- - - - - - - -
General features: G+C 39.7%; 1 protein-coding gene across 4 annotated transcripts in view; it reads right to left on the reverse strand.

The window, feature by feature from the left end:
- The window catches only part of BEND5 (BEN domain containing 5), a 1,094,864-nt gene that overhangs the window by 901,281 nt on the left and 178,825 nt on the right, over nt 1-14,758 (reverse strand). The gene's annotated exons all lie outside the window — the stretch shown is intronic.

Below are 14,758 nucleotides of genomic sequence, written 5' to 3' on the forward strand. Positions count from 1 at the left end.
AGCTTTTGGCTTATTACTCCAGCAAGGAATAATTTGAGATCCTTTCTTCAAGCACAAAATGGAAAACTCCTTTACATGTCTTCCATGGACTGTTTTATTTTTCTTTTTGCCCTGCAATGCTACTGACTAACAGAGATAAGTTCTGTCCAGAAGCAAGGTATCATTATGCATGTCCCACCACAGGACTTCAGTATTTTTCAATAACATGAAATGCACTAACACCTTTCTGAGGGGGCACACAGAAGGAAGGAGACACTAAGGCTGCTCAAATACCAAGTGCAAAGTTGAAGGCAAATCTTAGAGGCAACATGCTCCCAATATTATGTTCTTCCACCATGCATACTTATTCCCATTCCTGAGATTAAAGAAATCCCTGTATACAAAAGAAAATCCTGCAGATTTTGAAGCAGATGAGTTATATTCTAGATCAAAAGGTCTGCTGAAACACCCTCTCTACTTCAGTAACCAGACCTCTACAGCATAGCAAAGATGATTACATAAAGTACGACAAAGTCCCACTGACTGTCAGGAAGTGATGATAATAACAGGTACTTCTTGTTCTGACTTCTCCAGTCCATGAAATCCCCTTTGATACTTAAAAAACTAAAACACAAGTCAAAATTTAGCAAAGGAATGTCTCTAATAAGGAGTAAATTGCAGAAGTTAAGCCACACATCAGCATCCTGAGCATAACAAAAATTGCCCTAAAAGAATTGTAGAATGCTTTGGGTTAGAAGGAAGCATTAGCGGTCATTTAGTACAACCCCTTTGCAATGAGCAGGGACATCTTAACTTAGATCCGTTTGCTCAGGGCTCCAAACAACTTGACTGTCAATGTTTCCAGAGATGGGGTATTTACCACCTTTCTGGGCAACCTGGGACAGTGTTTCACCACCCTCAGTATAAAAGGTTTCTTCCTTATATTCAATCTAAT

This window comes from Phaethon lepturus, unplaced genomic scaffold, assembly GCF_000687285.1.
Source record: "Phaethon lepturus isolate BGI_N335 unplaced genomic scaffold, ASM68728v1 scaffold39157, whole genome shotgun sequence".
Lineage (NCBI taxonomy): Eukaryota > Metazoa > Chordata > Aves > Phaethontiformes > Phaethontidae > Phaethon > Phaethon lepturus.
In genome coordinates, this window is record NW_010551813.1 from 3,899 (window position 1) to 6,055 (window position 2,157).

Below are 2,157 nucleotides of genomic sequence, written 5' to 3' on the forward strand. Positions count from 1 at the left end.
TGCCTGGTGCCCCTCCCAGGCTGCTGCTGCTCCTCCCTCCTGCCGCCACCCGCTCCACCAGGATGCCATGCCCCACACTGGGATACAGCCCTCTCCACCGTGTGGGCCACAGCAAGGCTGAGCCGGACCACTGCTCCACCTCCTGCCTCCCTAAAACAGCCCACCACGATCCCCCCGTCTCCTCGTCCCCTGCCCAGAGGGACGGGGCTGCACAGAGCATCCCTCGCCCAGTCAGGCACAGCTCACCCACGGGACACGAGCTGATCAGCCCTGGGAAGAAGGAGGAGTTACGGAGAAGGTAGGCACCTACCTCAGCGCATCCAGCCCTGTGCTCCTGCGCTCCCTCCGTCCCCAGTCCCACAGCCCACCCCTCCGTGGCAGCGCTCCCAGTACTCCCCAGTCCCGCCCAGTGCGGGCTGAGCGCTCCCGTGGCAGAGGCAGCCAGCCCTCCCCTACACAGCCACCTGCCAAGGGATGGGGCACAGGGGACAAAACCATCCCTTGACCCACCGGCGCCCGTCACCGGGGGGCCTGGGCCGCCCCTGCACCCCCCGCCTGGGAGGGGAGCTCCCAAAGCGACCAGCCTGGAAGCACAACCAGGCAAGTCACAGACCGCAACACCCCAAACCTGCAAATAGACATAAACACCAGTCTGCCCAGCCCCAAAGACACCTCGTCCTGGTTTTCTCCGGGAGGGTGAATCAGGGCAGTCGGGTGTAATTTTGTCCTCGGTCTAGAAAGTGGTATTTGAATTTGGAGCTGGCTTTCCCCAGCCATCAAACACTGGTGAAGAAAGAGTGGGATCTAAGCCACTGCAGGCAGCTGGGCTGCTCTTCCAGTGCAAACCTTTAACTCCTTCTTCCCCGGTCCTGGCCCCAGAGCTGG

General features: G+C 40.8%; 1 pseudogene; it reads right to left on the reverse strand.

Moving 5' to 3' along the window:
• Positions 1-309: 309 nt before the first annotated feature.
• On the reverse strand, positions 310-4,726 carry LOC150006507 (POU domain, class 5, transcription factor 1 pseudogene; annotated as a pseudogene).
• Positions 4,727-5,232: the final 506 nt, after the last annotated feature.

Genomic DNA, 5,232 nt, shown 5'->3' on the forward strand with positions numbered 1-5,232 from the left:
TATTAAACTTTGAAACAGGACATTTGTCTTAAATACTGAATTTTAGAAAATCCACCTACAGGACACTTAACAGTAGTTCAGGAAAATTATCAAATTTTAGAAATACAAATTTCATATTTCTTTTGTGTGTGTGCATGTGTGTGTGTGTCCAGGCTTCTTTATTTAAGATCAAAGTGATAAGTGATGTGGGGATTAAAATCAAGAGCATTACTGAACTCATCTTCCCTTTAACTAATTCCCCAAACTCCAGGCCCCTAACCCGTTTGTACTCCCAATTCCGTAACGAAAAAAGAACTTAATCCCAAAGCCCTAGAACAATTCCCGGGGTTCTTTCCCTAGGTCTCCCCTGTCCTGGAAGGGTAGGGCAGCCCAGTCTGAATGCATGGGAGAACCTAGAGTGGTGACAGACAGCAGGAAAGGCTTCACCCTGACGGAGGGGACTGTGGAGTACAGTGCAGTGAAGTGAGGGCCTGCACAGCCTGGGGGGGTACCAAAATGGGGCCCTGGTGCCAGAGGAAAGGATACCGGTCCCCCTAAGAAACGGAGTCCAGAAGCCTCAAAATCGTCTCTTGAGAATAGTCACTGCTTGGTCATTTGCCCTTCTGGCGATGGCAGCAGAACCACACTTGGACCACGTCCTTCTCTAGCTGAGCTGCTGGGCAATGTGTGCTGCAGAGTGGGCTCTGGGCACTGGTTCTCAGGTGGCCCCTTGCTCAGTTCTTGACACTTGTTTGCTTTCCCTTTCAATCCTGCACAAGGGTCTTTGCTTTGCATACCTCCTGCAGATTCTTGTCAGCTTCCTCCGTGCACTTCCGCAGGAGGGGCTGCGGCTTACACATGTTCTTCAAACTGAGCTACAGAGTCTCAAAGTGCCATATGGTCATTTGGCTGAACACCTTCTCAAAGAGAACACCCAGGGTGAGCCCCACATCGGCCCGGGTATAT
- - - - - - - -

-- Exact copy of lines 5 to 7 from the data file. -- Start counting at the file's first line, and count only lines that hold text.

AGCTTTTGGCTTATTACTCCAGCAAGGAATAATTTGAGATCCTTTCTTCAAGCACAAAATGGAAAACTCCTTTACATGTCTTCCATGGACTGTTTTATTTTTCTTTTTGCCCTGCAATGCTACTGACTAACAGAGATAAGTTCTGTCCAGAAGCAAGGTATCATTATGCATGTCCCACCACAGGACTTCAGTATTTTTCAATAACATGAAATGCACTAACACCTTTCTGAGGGGGCACACAGAAGGAAGGAGACACTAAGGCTGCTCAAATACCAAGTGCAAAGTTGAAGGCAAATCTTAGAGGCAACATGCTCCCAATATTATGTTCTTCCACCATGCATACTTATTCCCATTCCTGAGATTAAAGAAATCCCTGTATACAAAAGAAAATCCTGCAGATTTTGAAGCAGATGAGTTATATTCTAGATCAAAAGGTCTGCTGAAACACCCTCTCTACTTCAGTAACCAGACCTCTACAGCATAGCAAAGATGATTACATAAAGTACGACAAAGTCCCACTGACTGTCAGGAAGTGATGATAATAACAGGTACTTCTTGTTCTGACTTCTCCAGTCCATGAAATCCCCTTTGATACTTAAAAAACTAAAACACAAGTCAAAATTTAGCAAAGGAATGTCTCTAATAAGGAGTAAATTGCAGAAGTTAAGCCACACATCAGCATCCTGAGCATAACAAAAATTGCCCTAAAAGAATTGTAGAATGCTTTGGGTTAGAAGGAAGCATTAGCGGTCATTTAGTACAACCCCTTTGCAATGAGCAGGGACATCTTAACTTAGATCCGTTTGCTCAGGGCTCCAAACAACTTGACTGTCAATGTTTCCAGAGATGGGGTATTTACCACCTTTCTGGGCAACCTGGGACAGTGTTTCACCACCCTCAGTATAAAAGGTTTCTTCCTTATATTCAATCTAAT

This window comes from Phaethon lepturus, unplaced genomic scaffold, assembly GCF_000687285.1.
Source record: "Phaethon lepturus isolate BGI_N335 unplaced genomic scaffold, ASM68728v1 scaffold39157, whole genome shotgun sequence".